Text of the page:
Our Environment Shapes Us: The Importance of Environment and Sex Differences in Regulation of Autoantibody Production
Ahmed, S. Ansar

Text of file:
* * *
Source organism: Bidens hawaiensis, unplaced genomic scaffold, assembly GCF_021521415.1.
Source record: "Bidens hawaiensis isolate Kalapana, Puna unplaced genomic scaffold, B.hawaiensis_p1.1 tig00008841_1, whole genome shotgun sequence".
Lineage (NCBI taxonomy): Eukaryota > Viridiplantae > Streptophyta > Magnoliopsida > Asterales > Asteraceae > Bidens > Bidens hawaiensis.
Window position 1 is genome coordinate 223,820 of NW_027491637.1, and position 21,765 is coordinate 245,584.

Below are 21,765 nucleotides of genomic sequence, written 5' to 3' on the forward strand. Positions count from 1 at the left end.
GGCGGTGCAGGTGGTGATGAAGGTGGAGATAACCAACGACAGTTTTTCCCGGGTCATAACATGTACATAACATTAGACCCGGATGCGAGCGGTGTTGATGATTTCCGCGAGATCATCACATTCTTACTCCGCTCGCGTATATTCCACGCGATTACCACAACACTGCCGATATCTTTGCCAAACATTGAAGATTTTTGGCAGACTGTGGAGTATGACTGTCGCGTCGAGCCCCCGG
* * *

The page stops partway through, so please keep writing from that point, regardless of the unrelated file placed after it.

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Consequential differences exist between the male and female immune systems’ ability to respond to pathogens, environmental insults or self-antigens, and subsequent effects on immunoregulation. In general, females when compared with their male counterparts, respond to pathogenic stimuli and vaccines more robustly, with heightened production of antibodies, pro-inflammatory cytokines, and chemokines. While the precise reasons for sex differences in immune response to different stimuli are not yet well understood, females are more resistant to infectious diseases and much more likely to develop autoimmune diseases. Intrinsic (i.e., sex hormones, sex chromosomes, etc.) and extrinsic (microbiome composition, external triggers, and immune modulators) factors appear to impact the overall outcome of immune responses between sexes. Evidence suggests that interactions between environmental contaminants [e.g., endocrine disrupting chemicals (EDCs)] and host leukocytes affect the ability of the immune system to mount a response to exogenous and endogenous insults, and/or return to normal activity following clearance of the threat. Inherently, males and females have differential immune response to external triggers. In this review, we describe how environmental chemicals, including EDCs, may have sex differential influence on the outcome of immune responses through alterations in epigenetic status (such as modulation of microRNA expression, gene methylation, or histone modification status), direct and indirect activation of the estrogen receptors to drive hormonal effects, and differential modulation of microbial sensing and composition of host microbiota. Taken together, an intriguing question develops as to how an individual’s environment directly and indirectly contributes to an altered immune response, dysregulation of autoantibody production, and influence autoimmune disease development. Few studies exist utilizing well-controlled cohorts of both sexes to explore the sex differences in response to EDC exposure and the effects on autoimmune disease development. Translational studies incorporating multiple environmental factors in animal models of autoimmune disease are necessary to determine the interrelationships that occur between potential etiopathological factors. The presence or absence of autoantibodies is not a reliable predictor of disease. Therefore, future studies should incorporate all the susceptibility/influencing factors, coupled with individual genomics, epigenomics, and proteomics, to develop a model that better predicts, diagnoses, and treats autoimmune diseases in a personalized-medicine fashion.